When are you analyzing an asset (stock/option/currency) – Where do you put your focus on? One of the first things a trader has to think about when trading is what kind of analysis is most suitable for his/her trading goals.
Among the most common types of analyses are Technical Analysis and Fundamental Analysis. The first type of analysis uses price action to decide when to trade.
The second analysis type looks at a given company’s performances or global economic health and compares them to the intrinsic value of a financial asset, in order to decide whether the asset is under or over-valued.
However, investors often forget that there is another type of analysis at their disposal: Sentiment Analysis.
Sentiment Analysis allows you to evaluate market sentiment, which will help you get potential directional signals about where the asset/market you are evaluating may be heading. Most of the time, you will see that positive information about a given asset or the health of the global economy leads to long positions.
Negative information, on the other hand, will usually lead to short positions.
Note that this isn’t set in stone, however – you may have heard the phrase “good news is bad news” in reference to traditionally “bad” financial events that actually lead to price increases.
It’s all about market participants’ interpretation of the available data and its impact on the markets.
Identify Market Indicators
In many financial institutions, quants are more and more frequently using sentiment analysis to develop trading models. This helps them to better understand market participants’ psychology.
These trading models will also produce more accurate predictions and better results.
If you use Google Trends to check the popularity of sentiment analysis, you can see that sentiment analysis has been attracting more and more attention over the last few years. Retail traders also understand the importance of market sentiment in their trading decision process and want to know more about it.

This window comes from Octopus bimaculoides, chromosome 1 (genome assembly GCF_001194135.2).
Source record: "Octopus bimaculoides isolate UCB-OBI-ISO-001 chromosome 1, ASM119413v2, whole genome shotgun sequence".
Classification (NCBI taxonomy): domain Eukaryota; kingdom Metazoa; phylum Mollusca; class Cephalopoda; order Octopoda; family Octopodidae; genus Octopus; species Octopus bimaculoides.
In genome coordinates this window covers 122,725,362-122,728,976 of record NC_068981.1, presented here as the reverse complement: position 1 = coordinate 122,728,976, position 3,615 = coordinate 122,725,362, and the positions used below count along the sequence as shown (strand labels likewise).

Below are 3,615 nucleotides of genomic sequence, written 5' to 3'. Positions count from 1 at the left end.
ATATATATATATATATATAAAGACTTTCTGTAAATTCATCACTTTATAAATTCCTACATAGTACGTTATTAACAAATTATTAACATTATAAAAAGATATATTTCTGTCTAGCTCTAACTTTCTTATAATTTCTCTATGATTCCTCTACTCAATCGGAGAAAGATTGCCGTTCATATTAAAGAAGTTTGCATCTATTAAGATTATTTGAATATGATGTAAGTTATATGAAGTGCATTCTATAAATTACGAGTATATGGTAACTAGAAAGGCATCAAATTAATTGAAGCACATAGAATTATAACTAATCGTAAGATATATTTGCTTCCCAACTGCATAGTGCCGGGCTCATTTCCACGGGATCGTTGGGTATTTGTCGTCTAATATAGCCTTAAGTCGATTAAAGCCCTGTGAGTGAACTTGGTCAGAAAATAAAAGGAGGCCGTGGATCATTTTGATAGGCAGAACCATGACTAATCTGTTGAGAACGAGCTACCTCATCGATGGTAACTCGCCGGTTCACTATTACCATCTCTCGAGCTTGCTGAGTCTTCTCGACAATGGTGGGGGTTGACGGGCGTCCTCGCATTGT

Market Sentiment Formation
Markets could be seen as a network with individuals who are reacting to the news. Each trader has thoughts and opinions on a given asset that will be reflected in its position (long or short). Together, these positions will form the overall market sentiment, given the available information.
If you are the only one to see a bubble ready to burst on a given market, you wouldn’t be able to make the market move in your favor.
As a trader, you need to take all this into consideration. You can then use sentiment analysis to assess and understand:
- How investors think
- What the consensus about a given financial asset is
- What the expectations of the market participants are
- What news they follow the most
How To Use It?
Only then can you decide how you will incorporate the perception of the market you have in your trading strategy. Taking into account sentiment analysis, you will be able to:
- Get an indication of how weak or strong a movement could become
- Identify market sentiment with a strong upwards or downwards movement
- Know how nervous investors are by looking at volatility and trading volume
Many trading platforms will allow you to use sentiment market indicators to gauge the market’s mood. You can expect a reversal when these indicators are going too far in either direction. Let’s have a look at some of the most important sentiment market indicators.
Put/Call Volume Ratio
If you think that an asset will decrease in value, you could buy a put option. Conversely, you will buy a call option if you expect that the price of an underlying asset will increase. The Put/Call ratio is the ratio of the total number of puts to the total number of calls.
You can use it to know when the buying/selling pressure of the stock market is at an extreme.
A very high Put/Call ratio usually indicates that traders might be too bearish.
You can then conclude that if all the sellers are already in positions, then prices cannot be pushed any further down. Conversely, a high number indicates that the buying pressure might be too strong. If all buyers are already in positions, then prices cannot be pushed further up.
When these kinds of situations occur, you can reasonably expect a reversal to happen soon thereafter.
The Advance/Decline ratio divides the advancing issues by the declining issues. You can then use this oscillator to know more about the strength of a market. This indicator is also often used to highlight markets’ breadth.